On or about August 17-18, 2006, the decedent's employment with the DEA was terminated, allegedly with no notice of such termination being provided by the DEA to Roth or the decedent. (Id. ¶ 58.) On October 10, 2006, after the decedent discovered that his health insurance coverage had been terminated, Roth sent a letter to Griswold inquiring about the decedent's employment status, and about the status of the decedent's disability retirement application. (Id. ¶ 59.) On October 17, 2006, Griswold sent Roth a letter advising that the decedent's employment had been terminated on August 18, 2006, and that notice of such termination had been provided in a letter sent by Griswold to Roth and the decedent in "mid-August 2006." (Id. ¶ 60.) The following day, Roth sent a letter to Griswold requesting a copy of this letter, and the day after that, Griswold sent a letter to Roth acknowledging that no written notice of the decedent's termination had been sent to Roth or the decedent. (Id. ¶¶ 61-62.) On November 9, 2006, the decedent died as a result of a fall from the roof of his home. (Id. ¶ 65.)
B. Procedural History
Plaintiff filed the initial Complaint on August 17, 2009. (Dkt. No. 1.) On February 18, 2010, Plaintiff filed the Amended Complaint. (Dkt. No. 7.) On July 16, 2010, Defendants moved to dismiss the Amended Complaint for lack of subject matter jurisdiction, pursuant to Federal Rule of Civil Procedure 12(b)(1). (Dkt. No. 13.) The Court held oral argument on May 27, 2011.
A. Standard of Review
Pursuant to Federal Rule of Civil Procedure 12(b)(1), a court must dismiss a claim if the court "lacks the statutory or constitutional power to adjudicate it." Morrison v. Nat'l Austl. Bank Ltd.,547 F.3d 167, 170 (2d Cir. 2008) (internal quotation marks omitted)), aff'd, 130 S. Ct. 2869 (2010). "The plaintiff bears the burden of proving subject matter jurisdiction by a preponderance of the evidence." Aurecchione v. Schoolman Transp. Sys., Inc., 426 F.3d 635, 638 (2d Cir. 2005). In deciding a Rule 12(b)(1) motion to dismiss, the Court "'must take all facts alleged in the complaint as true and draw all reasonable inferences in favor of plaintiff,'" Morrison, 547 F.3d at 170 (quoting Natural Res. Def. Council v. Johnson, 461 F.3d 164, 171 (2d Cir. 2006)) (citation and internal quotation marks omitted), but "'jurisdiction must be shown affirmatively, and that showing is not made by drawing from the pleadings inferences favorable to the party asserting it,'" id. (quoting APWU v. Potter, 343 F.3d 619, 623 (2d Cir. 2003)). In deciding the motion, the court "may consider affidavits and other materials beyond the pleadings to resolve the jurisdictional issue, but [it] may not rely on conclusory or hearsay statements contained in the affidavits." J.S. ex rel. N.S. v. Attica Cent. Schs., 386 F.3d 107, 110 (2d Cir. 2004); see also Makarova v. United States, 201 F.3d 110, 113 (2d Cir. 2000) ("In resolving a motion to dismiss for lack of subject matter jurisdiction under Rule 12(b)(1), a district court . . . may refer to evidence outside the pleadings.").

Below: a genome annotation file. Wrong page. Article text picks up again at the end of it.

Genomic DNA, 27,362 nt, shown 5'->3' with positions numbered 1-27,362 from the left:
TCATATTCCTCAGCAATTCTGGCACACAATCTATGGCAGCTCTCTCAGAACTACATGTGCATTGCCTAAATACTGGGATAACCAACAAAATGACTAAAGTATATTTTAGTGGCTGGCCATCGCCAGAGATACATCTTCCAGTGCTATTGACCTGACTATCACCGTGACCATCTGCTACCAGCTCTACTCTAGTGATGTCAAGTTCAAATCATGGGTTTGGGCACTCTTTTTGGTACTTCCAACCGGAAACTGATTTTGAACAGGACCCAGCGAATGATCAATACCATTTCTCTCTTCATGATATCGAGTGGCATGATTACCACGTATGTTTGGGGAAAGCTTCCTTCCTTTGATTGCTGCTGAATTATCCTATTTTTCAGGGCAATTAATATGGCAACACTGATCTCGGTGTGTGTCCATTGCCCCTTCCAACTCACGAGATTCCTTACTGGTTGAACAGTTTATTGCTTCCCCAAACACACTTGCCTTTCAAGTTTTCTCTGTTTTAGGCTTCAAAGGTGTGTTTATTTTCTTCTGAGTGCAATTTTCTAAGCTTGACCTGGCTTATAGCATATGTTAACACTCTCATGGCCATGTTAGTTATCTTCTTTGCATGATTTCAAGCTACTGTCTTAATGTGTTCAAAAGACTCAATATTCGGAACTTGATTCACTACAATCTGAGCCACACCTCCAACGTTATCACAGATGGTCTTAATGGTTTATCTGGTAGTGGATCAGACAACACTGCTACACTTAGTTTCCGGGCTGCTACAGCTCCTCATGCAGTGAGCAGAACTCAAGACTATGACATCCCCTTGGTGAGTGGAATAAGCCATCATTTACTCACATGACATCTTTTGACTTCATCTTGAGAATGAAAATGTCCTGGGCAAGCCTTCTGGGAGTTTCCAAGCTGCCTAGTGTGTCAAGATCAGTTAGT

B. Analysis Plaintiff claims that the DEA, along with the other Defendants, violated FEGLIA and its accompanying regulations by failing to notify the decedent of the loss of his group life insurance coverage upon separation, and his right to convert his FEGLI policy to an individual policy (a right allegedly provided under 5 C.F.R. § 870.603(a)(1)), as required by 5 C.F.R. § 870.603(a)(2). (Id. ¶¶ 66-71.) Plaintiff claims that Defendants' failure to notify the decedent of this right deprived the decedent of the opportunity to make a request for conversion of his life insurance coverage, which in turn deprived his beneficiaries of the monetary benefits of a converted individual policy after the decedent's death. (Id. ¶¶ 73-74.) Plaintiff seeks an order from the Court, pursuant to the APA and 28 U.S.C. § 1361, compelling Defendants to provide notice to Plaintiff, as the decedent's estate administrator, of the decedent's conversion right, to effectuate reinstatement and conversion of the decedent's FEGLI policy, and to pay Plaintiff the benefits under the policy from the time the decedent was separated from service, on August 18, 2006, until his death on November 9, 2006. (Id. ¶¶ 75-76.)*fn1 Defendants counter that the Court lacks subject matter jurisdiction over Plaintiff's claims, because the government's waiver of sovereign immunity for FEGLIA claims only applies where the government has breached a duty created under the statute, and the government has no duty to provide notice of a conversion right under the statute.
1. Waiver of Sovereign Immunity Under FEGLIA "It is axiomatic that the United States may not be sued without its consent and that the existence of consent is a prerequisite for jurisdiction." United States v. Mitchell, 463 U.S. 206, 212 (1983). To find that the government has waived sovereign immunity, such waiver must be "'unequivocally expressed' in statutory text, and cannot simply be implied." Adeleke v. United States, 355 F.3d 144, 150 (2d Cir. 2004) (quoting United States v. Nordic Vill., Inc., 503 U.S. 30, 33 (1992)). Further, "a [purported] waiver of the Government's sovereign immunity will be strictly construed, in terms of its scope, in favor of the sovereign," Lane v. Pena, 518 U.S. 187, 192 (1996), and "not 'enlarge[d] . . . beyond what the language requires," Ruckelshaus v. Sierra Club, 463 U.S. 680, 685-86 (1983) (quoting E. Transp. Co. v. United States, 272 U.S. 675, 686 (1927)). See also United States v. Williams, 514 U.S. 527, 531 (1995) (noting that courts "may not enlarge the waiver beyond the purview of the statutory language"). The doctrine "is jurisdictional in nature, and therefore to prevail, the plaintiff bears the burden of establishing that her claims fall within an applicable waiver." Makarova v. United States, 201 F.3d 110, 113 (2d Cir. 2000). Finally, the principle of sovereign immunity applies not just to the United States, but also to federal agencies and federal employees acting in their official capacity. See Robinson v. Overseas Military Sales Corp., 21 F.3d 502, 510 (2d Cir. 1994).